Observe the wildlife on the Galapagos islands while it observes you

Observe the wildlife on the Galapagos islands while it observes you


Much of the wildlife on the Galapagos Islands are found on this volcanic archipelago and nowhere else in the world. You’ll have a chance to take an up-close look at the wonderful way these animals have adapted to their unique environment.

The amazing biodiversity of the Galapagos Islands has remained surprisingly unchanged since the H.M.S. Beagle first docked there in 1835. On board was a 22-year-old medical student named Charles Darwin. Darwin spent the next five weeks carefully observing the Galapagos flora and fauna.

Four years later, Darwin published an account of his journey in a book entitled “The Voyage of the Beagle.” It would take Darwin another 20 years, however, to analyze the implications of his observations. When his book “The Origin of Species” was published in 1859, it revolutionized the way humans looked both at nature and at their place in it.

Today, you can retrace Darwin’s steps by visiting the Galapagos Islands. They’re located in the Pacific approximately 600 miles off the coast of Ecuador.

Galapagos Tortoises

The giant tortoises that live in the Galapagos Islands are so closely associated with the volcanic archipelago that they loaned their name to it. “Galápago” is the Spanish word for tortoise. Adult tortoises can grow to a length of over 5 feet and a weight of nearly 800 pounds. Galapagos tortoises are among the vertebrates with the longest life spans; they typically survive for 100 years or more.

When Darwin first arrived in the Galapagos, there were 15 species of tortoises; today, only 11 species survive, numbering 15,000 animals in all. Tortoises were hunted mercilessly for food by the pirates and whalers who used the Galapagos Islands as a base throughout the 17th, 18th and 19th centuries. Since 1959, they’ve been protected by the Ecuadorian government, and their numbers appear to be rebounding. The largest group of Galapagos tortoises, numbering between 3,000 and 5,000, live on Volcano Alcedo on Isabela Island. The second largest tortoise population is on Santa Cruz, incidentally the island with the largest human population- a sign that proves how humans can live in harmony with the original island tenants.

Galapagos Giant tortoise

Marine Iguana

With their pinkish grey bodies, their gray spiny ridges, and their knotty heads, the marine iguanas of the Galapagos Islands are quite striking to look at. That’s not what makes them so special to biologists, though. The marine iguana is the only aquatic lizard on the face of the planet.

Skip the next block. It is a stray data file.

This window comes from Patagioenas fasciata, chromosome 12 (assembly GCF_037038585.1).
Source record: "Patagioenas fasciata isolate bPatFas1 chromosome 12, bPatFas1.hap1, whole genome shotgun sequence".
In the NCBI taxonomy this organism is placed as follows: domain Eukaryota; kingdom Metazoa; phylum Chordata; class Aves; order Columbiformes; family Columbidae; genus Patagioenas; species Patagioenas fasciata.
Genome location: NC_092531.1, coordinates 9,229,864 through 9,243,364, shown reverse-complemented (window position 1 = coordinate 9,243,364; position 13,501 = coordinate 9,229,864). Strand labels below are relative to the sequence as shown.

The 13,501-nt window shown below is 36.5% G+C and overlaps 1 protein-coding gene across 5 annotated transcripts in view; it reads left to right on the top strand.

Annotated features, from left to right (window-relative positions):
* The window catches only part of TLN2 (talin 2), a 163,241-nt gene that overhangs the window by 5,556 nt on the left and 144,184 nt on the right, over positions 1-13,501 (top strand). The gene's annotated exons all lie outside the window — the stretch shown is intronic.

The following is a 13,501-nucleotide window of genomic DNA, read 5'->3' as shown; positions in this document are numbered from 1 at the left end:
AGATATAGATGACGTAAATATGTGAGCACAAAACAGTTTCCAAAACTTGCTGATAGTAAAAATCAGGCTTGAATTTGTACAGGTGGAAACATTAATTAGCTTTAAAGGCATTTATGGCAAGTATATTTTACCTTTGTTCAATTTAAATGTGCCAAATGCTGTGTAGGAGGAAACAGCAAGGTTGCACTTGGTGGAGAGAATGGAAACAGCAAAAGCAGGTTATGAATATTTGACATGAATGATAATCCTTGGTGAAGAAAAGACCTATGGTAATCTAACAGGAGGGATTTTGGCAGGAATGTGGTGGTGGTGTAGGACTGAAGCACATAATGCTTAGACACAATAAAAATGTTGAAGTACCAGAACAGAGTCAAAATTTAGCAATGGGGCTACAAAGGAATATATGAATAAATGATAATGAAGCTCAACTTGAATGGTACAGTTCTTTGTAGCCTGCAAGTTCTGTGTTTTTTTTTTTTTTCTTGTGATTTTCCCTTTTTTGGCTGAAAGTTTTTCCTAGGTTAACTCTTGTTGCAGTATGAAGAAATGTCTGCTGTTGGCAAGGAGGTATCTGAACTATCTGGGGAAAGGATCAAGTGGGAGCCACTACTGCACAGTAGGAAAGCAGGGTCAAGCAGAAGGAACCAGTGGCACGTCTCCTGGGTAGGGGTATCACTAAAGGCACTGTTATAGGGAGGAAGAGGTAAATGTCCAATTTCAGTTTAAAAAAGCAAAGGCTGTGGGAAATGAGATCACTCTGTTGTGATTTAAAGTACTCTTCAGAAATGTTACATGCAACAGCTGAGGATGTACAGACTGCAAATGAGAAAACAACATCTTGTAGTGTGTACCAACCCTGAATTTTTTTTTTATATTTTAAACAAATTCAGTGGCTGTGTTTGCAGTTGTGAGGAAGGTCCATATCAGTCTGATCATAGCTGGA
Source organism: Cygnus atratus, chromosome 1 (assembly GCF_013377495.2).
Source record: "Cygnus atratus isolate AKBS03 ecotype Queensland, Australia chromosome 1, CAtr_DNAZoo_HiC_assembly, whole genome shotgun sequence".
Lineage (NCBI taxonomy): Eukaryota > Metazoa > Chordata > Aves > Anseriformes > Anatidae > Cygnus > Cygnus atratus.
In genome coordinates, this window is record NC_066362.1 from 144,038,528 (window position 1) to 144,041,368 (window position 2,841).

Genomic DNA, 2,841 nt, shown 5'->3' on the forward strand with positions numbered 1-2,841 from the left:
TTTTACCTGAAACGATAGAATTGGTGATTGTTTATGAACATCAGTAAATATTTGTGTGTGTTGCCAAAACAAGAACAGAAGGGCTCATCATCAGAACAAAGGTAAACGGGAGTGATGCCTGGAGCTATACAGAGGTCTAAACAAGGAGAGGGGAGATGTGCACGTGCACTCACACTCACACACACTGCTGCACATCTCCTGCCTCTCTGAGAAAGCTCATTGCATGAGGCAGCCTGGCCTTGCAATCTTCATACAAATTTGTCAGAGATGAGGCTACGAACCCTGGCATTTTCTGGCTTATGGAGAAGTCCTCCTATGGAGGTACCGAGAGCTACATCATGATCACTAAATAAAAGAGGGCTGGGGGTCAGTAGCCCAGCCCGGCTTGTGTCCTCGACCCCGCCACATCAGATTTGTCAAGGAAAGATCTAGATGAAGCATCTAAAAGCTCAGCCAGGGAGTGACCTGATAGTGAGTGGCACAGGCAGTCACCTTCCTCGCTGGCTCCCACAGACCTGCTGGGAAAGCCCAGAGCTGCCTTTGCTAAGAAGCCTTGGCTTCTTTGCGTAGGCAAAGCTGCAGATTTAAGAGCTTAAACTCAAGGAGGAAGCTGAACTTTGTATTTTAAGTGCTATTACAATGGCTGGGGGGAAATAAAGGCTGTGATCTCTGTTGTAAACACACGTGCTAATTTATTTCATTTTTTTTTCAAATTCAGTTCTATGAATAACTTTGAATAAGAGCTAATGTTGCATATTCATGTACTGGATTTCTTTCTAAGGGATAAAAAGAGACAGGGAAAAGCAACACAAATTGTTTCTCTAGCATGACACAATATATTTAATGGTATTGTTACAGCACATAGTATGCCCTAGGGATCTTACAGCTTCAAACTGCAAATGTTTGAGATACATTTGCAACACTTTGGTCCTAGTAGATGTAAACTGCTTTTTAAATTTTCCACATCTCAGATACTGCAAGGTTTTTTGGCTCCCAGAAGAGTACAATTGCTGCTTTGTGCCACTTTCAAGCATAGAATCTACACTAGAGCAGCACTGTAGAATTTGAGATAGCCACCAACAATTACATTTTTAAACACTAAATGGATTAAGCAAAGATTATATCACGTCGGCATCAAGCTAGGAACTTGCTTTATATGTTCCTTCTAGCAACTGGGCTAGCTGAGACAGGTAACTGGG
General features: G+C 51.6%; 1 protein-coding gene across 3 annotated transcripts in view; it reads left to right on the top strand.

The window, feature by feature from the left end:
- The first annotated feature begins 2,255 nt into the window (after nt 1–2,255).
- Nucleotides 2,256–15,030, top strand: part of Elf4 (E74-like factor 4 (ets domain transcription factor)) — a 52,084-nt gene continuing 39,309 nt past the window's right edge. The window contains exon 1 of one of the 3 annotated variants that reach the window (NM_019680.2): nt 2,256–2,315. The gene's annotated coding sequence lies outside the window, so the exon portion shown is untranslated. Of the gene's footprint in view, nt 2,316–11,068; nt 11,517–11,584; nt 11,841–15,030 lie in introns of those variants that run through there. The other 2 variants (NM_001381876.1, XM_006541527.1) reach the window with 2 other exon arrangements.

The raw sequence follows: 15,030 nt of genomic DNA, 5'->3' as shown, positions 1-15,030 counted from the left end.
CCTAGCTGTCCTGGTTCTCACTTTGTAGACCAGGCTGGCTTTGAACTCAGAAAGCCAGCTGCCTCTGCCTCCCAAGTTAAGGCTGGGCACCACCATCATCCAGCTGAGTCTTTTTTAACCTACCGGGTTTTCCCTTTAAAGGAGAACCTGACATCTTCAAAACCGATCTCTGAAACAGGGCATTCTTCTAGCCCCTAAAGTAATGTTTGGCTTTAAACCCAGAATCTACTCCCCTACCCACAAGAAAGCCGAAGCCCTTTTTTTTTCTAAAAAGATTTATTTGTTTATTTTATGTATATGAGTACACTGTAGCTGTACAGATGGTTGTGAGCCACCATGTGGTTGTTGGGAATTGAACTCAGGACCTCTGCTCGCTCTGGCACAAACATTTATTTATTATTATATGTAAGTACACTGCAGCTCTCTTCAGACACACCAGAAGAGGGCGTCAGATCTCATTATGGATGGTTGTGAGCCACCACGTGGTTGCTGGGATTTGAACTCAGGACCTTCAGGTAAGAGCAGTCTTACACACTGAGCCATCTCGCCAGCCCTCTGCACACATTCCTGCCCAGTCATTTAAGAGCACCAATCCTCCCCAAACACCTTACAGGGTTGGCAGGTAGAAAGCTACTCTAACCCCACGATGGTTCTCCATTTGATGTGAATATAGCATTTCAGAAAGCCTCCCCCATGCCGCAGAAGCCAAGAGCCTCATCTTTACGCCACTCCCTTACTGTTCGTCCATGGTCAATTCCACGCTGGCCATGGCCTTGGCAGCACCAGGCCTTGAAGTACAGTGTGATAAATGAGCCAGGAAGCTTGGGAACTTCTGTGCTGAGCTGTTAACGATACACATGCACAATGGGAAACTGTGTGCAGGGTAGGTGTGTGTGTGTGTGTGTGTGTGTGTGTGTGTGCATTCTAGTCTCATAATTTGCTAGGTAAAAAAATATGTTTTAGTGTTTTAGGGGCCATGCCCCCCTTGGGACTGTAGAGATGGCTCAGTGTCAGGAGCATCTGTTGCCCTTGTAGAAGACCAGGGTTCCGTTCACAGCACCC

Scientists speculate that these iguanas are descendants of land-dwelling iguanas that, millions of years ago, clung to debris that washed up on Galapagos shores. Over time, these iguanas evolved in unique ways. Specialized cranial glands filter out the salt in the seawater iguanas swallow when they’re feeding underwater. The marine iguana is found on every island throughout the archipelago. Hundreds of thousands of them are thought to exist.

Galapagos Marine Iguana


Galapagos Penguin

The Galapagos penguin is the only penguin species that lives north of the equator. It’s able to do this because the Galapagos Islands are in the path of two cold ocean currents: the Peruvian Coastal Current and the Equatorial countercurrent.

Still, the Galapagos Islands can get warm at times, so these tiny penguins have evolved behaviorally to hold their wings at a 45-degree angle to their bodies, which allows their bodies to cool off. They’re also able to increase blood flow to their feet and the area around their bills, which cools them down further.

Galapagos penguins are extremely sensitive to fluctuations in the environment. Biologists estimate that their population was between 6,000 and 15,000 in 1970. The 1983 El Niño phenomenon caused their numbers to plummet to possibly, fewer than 2,000.

Galapagos penguins in Tagus Cove, Western Galapagos Itinerary, Santa Cruz II


Blue-footed Boobies

Blue-footed boobies aren’t found exclusively in the Galapagos Islands, but approximately half the world’s population of these birds breeds there. Their bright blue feet are extremely distinctive and play an important role in the male bird’s mating dance. The unusual color is derived from the light refraction at the external skin layers. The blue color brightness is also a reflection of the bird´s health.

Blue-footed boobies flying over Bachas Beach, Northern Islands Itinerary Santa Cruz II


Great and Magnificent Frigatebirds

It’s hard to miss the male great or magnificent frigate birds, especially during mating season. It has a giant red pouch near its throat that’s a sight to behold when it’s fully puffed out. Frigatebirds are the only seabirds that display this degree of sexual dimorphism.

Both male and female frigatebirds have wingspans so long that they appear to maneuver effortlessly on aerial currents. Short legs make them unwieldy on the ground, though, and they lack waterproof feathers, so they can’t stay in the water for more than a few seconds. Although frigate bird colonies are found in other parts of the Western Hemisphere, Galapagos frigate birds are thought to be genetically distinct.

– Great Frigate, North Seymour Island, Western Galapagos Itinerary, Santa Cruz II –

Up Close and Personal With Wildlife on the Galapagos Islands

When you take a Galapagos cruise or if you’re staying on our Finch Bay Hotel and take daily yacht excursions, you’ll have the opportunity to visit the individual islands where native wildlife species live. Don’t miss out on the penguins, blue-footed boobies and other endemic wildlife on the Galapagos Islands.

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